Israel then renewed the conflict with the Philistines and suffered defeat. It seems that they acted in self-confidence, and when the battle was lost they readily acknowledged the hand of the Lord in the disaster: "Wherefore has the LORD smitten us today before the Philistines?" But there was no self-judgment, no repentance, no crying unto the Lord. The ark of the covenant of the LORD is brought out of Shiloh. They trust in the ark instead of Jehovah; they expect salvation from the ark of gold and wood: "it may save us out of the hand of our enemies." Alas! "the two sons of Eli, Hophni and Phinehas, were there with the ark of the covenant of God" (verse 4). They forgot Jehovah whom they had offended and insulted. How could He bless and deliver His people when such sons of Belial were associated with the sanctuary? A worse defeat followed. Thirty thousand Israelites fell, among them the sons of Eli. The Philistines, first terrified by the presence of the ark, gain a great victory and capture the ark.
On the words "these are the gods that smote the Egyptians with every plague in the wilderness" Wellhausen, the well known critic, remarks: "Either an excusable inaccuracy, or a copyist's slip." He meant that the Egyptians were not smitten in the wilderness, but in their own land. However, Wellhausen did not see that the Philistines said this. They expressed their inaccurate knowledge of what had happened and Samuel reports it as if it was spoken by the Philistines.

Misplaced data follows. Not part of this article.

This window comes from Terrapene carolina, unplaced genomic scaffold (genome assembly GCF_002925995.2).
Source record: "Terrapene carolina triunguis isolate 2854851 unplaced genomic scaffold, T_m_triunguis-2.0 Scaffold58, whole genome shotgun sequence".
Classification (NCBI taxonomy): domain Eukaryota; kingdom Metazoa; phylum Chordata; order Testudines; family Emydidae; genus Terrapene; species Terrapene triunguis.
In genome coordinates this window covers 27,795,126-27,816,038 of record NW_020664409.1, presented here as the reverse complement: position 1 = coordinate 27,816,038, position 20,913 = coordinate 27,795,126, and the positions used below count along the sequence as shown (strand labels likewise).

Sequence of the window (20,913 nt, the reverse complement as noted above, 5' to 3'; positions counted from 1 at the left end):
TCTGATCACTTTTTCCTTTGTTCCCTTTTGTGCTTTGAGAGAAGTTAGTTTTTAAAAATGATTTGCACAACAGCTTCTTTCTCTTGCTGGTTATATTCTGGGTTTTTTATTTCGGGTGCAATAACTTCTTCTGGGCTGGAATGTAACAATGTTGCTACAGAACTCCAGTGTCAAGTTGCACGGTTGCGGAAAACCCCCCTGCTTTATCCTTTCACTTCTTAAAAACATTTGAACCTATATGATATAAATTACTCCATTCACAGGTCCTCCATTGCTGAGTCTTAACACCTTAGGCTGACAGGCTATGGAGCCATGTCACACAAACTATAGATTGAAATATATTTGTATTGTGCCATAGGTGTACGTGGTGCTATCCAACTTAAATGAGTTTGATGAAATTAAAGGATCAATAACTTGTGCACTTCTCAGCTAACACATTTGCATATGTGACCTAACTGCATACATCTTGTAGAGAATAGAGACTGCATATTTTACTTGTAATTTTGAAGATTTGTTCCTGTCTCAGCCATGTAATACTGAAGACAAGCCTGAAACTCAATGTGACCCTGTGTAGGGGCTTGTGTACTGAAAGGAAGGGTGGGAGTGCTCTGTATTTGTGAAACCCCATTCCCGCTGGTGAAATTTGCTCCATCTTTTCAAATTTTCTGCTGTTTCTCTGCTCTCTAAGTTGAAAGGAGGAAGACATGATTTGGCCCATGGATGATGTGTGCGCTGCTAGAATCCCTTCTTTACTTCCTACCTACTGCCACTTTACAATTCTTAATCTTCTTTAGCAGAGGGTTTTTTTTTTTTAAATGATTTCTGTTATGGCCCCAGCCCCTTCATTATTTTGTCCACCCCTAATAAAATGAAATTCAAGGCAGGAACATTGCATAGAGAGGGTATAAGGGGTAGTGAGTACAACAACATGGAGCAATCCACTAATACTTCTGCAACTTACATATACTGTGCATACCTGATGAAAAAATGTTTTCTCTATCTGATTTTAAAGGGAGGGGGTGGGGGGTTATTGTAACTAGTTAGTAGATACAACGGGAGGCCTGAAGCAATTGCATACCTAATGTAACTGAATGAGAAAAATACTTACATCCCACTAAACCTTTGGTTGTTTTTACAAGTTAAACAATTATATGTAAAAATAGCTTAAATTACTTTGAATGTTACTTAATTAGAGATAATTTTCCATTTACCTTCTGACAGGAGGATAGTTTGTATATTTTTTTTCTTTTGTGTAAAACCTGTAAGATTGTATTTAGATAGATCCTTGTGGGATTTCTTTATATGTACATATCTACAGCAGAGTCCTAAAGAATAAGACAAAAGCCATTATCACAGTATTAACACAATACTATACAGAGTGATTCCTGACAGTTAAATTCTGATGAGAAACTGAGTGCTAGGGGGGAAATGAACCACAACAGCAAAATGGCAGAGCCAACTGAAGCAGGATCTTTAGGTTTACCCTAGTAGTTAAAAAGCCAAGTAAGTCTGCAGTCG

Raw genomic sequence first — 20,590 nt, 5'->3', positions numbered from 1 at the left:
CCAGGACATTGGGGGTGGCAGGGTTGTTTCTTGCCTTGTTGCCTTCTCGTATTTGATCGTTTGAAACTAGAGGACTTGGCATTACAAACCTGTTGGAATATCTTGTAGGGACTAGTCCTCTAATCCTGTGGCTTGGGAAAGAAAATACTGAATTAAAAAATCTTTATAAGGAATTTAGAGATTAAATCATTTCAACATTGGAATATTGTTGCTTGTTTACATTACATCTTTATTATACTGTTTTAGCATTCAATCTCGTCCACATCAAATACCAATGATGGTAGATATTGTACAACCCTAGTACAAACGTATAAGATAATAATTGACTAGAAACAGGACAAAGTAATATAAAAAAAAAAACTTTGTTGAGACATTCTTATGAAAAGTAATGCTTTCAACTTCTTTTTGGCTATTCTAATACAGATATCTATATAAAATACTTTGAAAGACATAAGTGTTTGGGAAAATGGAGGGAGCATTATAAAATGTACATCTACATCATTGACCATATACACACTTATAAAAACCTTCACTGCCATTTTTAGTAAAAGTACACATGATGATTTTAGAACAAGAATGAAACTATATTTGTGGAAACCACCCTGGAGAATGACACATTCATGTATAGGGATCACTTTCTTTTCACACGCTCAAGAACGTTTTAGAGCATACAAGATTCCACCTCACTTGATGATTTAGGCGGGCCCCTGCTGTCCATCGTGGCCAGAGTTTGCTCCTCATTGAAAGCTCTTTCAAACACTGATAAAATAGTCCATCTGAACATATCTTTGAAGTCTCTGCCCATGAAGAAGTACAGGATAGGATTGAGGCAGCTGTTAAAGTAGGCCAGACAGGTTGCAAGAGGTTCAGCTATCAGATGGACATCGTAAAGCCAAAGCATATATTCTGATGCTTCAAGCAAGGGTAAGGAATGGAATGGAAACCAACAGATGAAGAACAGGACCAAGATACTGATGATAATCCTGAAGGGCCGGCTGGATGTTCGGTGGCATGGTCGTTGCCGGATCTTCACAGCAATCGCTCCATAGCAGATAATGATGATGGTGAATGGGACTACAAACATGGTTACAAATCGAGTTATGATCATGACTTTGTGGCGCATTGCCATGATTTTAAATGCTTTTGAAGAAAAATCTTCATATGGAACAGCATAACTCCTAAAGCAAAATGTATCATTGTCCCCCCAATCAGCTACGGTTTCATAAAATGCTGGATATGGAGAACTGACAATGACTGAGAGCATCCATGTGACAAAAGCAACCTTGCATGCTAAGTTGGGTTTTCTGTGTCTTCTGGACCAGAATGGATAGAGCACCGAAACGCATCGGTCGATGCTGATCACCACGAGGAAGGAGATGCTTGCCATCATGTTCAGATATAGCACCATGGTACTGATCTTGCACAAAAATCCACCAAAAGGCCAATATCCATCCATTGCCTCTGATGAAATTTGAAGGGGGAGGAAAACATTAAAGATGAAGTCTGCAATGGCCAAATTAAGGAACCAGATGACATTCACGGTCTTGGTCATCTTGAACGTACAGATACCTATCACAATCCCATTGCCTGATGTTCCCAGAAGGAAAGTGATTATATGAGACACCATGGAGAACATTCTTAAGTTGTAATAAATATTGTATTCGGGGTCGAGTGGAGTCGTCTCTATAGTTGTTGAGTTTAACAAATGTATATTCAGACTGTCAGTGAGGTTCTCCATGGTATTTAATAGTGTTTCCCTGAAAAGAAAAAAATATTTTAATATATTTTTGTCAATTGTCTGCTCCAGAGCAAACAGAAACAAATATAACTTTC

The tidings of the awful disaster reach Eli, ninety-eight years old and totally blind. When he heard that the ark of God was taken, he fell backward, broke his neck and died. Significant is the final paragraph of this chapter. The wife of Phinehas in child-birth also hears of the capture of the ark and the death of Eli, her father-in-law, the death of her husband and his brother. Dying, she named her baby son "Ichabod," which means "no glory." The glory had departed from Israel. Israel had indeed brought forth, by her departure from God, the condition of "Ichabod." The ark as the glory of God's manifest presence among His people was gone. "He forsook the tabernacle of Shiloh, the tent which he placed among men; and delivered his strength into captivity, and His glory into the enemy's hand" (Ps. 78:60-61). In a higher sense the word "Ichabod" is written over that which professes to be the church, but which has departed from the truth. The power and the manifest presence of Jehovah are lost. And many individual Christians have drifted into the same conditions by their sinful and worldly ways.